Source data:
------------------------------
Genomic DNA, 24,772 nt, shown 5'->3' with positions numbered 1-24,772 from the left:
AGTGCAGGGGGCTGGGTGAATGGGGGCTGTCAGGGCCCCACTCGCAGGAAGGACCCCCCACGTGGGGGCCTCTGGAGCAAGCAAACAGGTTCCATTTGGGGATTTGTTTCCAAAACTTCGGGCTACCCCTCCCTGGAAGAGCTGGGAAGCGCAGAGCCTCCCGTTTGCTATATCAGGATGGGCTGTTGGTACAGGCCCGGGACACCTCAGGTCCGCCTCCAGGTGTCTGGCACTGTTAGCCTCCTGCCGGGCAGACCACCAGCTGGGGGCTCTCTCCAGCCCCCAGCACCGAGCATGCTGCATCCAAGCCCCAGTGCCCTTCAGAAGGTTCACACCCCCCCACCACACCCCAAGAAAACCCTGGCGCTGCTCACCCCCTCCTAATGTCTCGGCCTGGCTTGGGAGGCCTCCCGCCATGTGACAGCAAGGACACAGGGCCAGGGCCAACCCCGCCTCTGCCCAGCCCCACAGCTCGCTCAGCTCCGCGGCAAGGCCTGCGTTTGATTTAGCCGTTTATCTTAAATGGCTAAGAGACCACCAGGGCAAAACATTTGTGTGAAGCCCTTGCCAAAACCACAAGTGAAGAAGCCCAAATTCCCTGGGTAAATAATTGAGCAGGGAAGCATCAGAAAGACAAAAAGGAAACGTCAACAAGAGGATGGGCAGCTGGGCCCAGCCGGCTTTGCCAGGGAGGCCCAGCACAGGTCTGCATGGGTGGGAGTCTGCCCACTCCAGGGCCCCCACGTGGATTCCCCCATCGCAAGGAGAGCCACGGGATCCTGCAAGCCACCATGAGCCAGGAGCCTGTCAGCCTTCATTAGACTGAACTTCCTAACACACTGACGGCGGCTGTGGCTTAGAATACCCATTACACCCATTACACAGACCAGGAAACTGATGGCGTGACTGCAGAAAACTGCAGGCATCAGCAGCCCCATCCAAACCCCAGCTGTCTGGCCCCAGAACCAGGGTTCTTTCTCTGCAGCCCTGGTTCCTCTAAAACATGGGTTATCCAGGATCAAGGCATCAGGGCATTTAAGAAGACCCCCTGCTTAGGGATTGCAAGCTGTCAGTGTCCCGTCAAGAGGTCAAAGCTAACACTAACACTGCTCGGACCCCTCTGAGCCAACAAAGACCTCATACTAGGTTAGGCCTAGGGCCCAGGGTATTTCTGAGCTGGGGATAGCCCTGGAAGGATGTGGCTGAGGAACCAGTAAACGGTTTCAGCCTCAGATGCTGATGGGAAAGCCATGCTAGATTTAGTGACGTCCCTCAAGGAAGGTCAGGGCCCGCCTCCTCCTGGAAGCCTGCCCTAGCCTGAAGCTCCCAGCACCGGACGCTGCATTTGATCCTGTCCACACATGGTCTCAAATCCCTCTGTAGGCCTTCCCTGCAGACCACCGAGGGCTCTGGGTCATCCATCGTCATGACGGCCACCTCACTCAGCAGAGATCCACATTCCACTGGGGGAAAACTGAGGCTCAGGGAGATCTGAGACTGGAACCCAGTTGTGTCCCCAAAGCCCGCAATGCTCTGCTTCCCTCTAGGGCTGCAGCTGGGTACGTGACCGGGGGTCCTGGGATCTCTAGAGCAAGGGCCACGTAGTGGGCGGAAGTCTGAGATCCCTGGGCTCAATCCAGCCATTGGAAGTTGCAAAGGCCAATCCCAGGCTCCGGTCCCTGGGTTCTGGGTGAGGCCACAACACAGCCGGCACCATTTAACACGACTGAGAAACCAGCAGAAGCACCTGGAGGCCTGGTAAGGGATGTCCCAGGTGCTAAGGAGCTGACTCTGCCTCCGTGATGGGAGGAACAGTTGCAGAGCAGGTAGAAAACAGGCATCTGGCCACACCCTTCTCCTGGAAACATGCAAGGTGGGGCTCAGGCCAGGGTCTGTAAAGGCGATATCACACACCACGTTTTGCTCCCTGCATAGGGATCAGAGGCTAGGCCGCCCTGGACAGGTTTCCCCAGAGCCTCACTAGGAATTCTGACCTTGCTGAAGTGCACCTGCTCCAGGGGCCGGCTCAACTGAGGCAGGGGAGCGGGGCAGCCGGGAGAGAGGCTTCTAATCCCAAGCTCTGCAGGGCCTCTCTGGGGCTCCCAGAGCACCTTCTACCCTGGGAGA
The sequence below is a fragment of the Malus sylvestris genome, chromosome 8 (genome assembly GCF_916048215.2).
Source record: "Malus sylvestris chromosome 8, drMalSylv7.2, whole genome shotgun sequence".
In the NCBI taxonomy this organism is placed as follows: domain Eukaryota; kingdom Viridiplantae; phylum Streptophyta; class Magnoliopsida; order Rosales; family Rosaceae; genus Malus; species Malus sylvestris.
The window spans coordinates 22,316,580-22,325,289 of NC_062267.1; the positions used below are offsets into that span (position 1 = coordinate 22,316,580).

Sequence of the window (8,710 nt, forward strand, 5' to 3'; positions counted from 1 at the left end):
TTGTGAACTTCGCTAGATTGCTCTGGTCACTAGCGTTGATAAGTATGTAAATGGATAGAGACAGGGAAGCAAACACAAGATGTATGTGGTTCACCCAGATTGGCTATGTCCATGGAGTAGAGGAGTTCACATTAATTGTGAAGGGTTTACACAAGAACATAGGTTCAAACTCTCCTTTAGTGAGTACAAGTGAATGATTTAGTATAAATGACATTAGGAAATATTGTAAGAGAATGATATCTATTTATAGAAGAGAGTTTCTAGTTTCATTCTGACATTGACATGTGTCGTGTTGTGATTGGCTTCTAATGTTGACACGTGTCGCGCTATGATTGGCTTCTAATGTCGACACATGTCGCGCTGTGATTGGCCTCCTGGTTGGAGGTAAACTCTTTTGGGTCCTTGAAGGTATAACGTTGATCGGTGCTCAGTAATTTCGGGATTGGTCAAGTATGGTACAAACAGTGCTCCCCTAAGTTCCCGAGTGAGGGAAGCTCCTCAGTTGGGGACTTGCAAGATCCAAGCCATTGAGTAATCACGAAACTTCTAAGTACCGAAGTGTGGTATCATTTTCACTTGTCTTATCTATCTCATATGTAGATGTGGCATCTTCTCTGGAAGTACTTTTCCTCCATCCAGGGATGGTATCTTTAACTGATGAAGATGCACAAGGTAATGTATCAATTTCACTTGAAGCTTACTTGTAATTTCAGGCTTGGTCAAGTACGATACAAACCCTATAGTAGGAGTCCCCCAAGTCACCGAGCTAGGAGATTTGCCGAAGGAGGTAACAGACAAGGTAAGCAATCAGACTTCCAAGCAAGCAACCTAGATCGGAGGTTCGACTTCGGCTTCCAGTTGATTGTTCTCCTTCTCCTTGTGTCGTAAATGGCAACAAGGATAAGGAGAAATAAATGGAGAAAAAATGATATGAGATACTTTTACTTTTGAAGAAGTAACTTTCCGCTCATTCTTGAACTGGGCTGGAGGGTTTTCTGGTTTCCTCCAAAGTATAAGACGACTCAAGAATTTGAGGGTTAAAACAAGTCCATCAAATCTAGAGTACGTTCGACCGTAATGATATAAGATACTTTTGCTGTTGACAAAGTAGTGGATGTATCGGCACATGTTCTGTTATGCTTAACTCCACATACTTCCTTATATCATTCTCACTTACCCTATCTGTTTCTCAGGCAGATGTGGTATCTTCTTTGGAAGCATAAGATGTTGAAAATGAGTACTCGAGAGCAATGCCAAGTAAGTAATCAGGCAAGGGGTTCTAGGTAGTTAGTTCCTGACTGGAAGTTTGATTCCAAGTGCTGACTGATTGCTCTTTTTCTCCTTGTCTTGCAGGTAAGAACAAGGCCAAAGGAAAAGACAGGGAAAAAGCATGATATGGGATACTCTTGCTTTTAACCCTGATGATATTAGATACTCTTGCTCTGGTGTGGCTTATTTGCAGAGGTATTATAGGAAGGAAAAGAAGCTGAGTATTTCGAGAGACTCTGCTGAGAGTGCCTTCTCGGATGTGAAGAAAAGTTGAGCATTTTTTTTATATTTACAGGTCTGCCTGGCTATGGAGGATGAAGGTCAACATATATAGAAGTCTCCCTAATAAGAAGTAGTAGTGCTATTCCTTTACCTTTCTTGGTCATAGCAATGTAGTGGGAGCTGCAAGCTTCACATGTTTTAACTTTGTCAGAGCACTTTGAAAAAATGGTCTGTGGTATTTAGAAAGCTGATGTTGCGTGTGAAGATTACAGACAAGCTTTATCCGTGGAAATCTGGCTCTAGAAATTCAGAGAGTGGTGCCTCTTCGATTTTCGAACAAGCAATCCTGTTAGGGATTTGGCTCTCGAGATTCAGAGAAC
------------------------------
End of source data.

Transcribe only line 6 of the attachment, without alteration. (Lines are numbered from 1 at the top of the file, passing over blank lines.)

The window spans coordinates 22,316,580-22,325,289 of NC_062267.1; the positions used below are offsets into that span (position 1 = coordinate 22,316,580).